Tag Archives: poet laureate

Aclaimed poets you never heard of

Poetry is a funny topic. Although it was probably the first human literature and probably predated even writing, we see almost none today. Most famous poets including Lord Byron had to pay to publish their writing. While the words may stir the heart, and live forever, the writers are often forgotten.

No, I don’t write poetry. I have a great respect for those that do and read more than a little of it. However, I lack the patience a poet needs.

The other day I went looking for poetry on the Internet and found more than I could read in the rest of my lifetime. It appears that poets continue to self-publish. Today they use websites. So I tried a different tactic. Instead I went looking for poets. I turned to the term Poet Laureate. This is a poet officially appointed by a government or conferring institution, who is often expected to compose poems for special events and occasions.

There are Poet Laureates for a number of countries, a number of American States, and sometimes cities, or universities. Lots of alternatives. You might search for this term for your own country. So I started with Canada.

What a disappointment. Canada only began the practice in 2001. All the Canadian poets I am familiar with from school and other reading would never have had this opportunity.

The list of Canadian Parliamentary Poet Laureates is a follows:

  •     George Bowering (2002–2004)
  •    Pauline Michel (2004–2006)
  •    John Steffler (2006–2008)
  •    Pierre DesRuisseaux (2009–2011)
  •    Fred Wah (2011–2013)
  •    Michel Pleau (2014–present)

I won’t be publishing any of their poems but you might want to search the internet for them.

More on this later.



To see some of my short stories go to www.edwardmcdermott.net


Poet Lauretes of Great Britain

Well I was disappointed in the list for Canadian Parliamentary Poet Laureates. Not in the poets, but the paucity of the list. So I thought I would review the same list for Great Britain. The appointments began in England under Henry VII in fifteenth century and continue to the present. Here are the names of the poets:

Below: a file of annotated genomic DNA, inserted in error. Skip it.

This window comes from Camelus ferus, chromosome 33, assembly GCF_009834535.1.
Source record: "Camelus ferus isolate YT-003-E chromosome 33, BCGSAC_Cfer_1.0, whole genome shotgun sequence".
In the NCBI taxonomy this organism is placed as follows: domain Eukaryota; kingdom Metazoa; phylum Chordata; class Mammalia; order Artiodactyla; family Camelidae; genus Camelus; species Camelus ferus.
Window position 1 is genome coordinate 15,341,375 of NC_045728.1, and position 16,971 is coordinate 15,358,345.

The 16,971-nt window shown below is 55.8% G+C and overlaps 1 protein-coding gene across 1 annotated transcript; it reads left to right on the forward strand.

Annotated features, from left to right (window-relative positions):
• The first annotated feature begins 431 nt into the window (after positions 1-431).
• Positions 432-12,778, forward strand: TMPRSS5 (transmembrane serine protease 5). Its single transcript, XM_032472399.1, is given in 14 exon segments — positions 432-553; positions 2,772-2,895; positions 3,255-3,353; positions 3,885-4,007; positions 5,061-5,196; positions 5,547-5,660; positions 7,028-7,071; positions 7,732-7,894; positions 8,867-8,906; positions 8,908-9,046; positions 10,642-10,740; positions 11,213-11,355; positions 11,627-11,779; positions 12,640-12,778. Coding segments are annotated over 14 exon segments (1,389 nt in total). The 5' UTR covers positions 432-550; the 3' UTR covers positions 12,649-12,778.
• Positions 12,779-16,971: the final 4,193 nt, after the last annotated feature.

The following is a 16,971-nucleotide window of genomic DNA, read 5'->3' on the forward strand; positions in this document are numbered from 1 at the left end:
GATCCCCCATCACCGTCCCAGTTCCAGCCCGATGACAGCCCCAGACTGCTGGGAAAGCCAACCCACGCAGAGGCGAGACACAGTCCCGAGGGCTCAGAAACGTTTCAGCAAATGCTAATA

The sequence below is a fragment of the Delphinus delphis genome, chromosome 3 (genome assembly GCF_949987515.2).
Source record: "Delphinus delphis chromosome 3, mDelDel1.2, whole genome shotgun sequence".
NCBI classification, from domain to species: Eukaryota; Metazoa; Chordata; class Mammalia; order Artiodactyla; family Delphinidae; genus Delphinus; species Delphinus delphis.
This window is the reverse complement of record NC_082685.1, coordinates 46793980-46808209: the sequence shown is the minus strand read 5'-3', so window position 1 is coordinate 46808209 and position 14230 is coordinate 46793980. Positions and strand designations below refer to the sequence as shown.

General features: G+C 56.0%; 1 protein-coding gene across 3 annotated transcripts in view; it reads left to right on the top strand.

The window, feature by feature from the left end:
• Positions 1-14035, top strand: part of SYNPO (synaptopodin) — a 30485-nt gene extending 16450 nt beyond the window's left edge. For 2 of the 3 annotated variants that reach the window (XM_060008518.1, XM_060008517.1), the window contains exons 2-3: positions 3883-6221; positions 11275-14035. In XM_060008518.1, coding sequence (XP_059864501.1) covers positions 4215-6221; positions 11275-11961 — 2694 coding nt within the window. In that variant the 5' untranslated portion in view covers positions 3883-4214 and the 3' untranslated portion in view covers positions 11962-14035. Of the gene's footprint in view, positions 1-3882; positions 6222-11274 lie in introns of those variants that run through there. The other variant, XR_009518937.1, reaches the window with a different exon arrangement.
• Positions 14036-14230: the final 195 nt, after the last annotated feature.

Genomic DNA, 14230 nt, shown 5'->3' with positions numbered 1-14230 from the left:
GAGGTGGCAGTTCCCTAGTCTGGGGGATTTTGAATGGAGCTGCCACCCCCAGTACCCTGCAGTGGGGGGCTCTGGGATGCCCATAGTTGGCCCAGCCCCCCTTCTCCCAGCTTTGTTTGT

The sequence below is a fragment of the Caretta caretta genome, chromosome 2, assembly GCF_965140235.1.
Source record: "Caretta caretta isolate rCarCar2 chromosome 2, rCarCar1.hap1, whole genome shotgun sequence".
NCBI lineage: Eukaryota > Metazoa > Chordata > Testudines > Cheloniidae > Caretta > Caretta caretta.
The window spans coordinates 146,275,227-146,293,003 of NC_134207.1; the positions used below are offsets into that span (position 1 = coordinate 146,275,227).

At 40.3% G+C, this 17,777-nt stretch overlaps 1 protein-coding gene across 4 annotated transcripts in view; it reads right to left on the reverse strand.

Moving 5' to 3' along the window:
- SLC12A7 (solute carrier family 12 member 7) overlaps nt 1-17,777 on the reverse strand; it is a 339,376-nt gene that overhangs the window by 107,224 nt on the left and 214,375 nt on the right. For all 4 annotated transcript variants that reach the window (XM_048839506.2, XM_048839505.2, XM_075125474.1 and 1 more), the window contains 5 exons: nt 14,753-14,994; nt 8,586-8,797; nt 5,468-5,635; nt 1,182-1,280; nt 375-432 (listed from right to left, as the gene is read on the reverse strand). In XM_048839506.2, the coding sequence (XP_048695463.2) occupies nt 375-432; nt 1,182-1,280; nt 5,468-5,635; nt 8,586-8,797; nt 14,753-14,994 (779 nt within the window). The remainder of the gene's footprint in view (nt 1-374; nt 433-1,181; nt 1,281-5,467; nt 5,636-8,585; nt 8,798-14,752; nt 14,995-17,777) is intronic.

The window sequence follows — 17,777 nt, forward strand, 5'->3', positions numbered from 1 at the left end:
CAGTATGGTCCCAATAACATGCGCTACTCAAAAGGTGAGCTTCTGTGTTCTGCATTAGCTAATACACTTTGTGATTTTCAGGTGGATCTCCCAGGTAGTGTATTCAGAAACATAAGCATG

• Bernard André
  • John Skelton
  • Edmund Spenser
  • Samuel Daniel
  • Ben Jonson
  • William Davenant
  • John Dryden
  • Thomas Shadwell
  • Nahum Tate
  • Nicholas Rowe
  • Laurence Eusden
  • Colley Cibber
  • Thomas Warton
  • Henry James Pye
  • Robert Southey
  • William Wordsworth
  • Alfred, Lord Tennyson
  • Alfred Austin
  • Robert Bridges
  • John Masefield
  • Cecil Day-Lewis
  • John Betjeman
  • Ted Hughes
  • Andrew Motion
  • Carol Ann Duffy.

What shocked me were the names that are missing. Byron, Scott, Kipling. Browning (him and her) and Keats, Yeats, Coleridge, Shelly and Shakespeare. Why?

Well some poets refused the office. Imagine refusing a position with no duties that paid you money and traditionally rewarded you with a butt of canary or sack or sherry, the equivalent of 720 bottles. Cash payments have been presented as an alternative to wine: in 1952, for example, John Masefield was given £27. He should have insisted on the wine.

Some did refuse despite the wine. Thomas Gray, Walter Scott, Philip Larkin, and Seamus Heaney, have declined the post.

Another reason for the missing names was the tenancy of the position. The post was for life until 1999. Tennyson held the position for an impressive forty-two years. Keats (died at the age of 25), Shelley (died at the age of 29) and Byron (died at the age of 36) simply didn’t live long enough to get a shot at it. However, others baffle me.

Well I have a list of poets to investigate now. And probably some interesting stories.



To see some of my short stories go to www.edwardmcdermott.net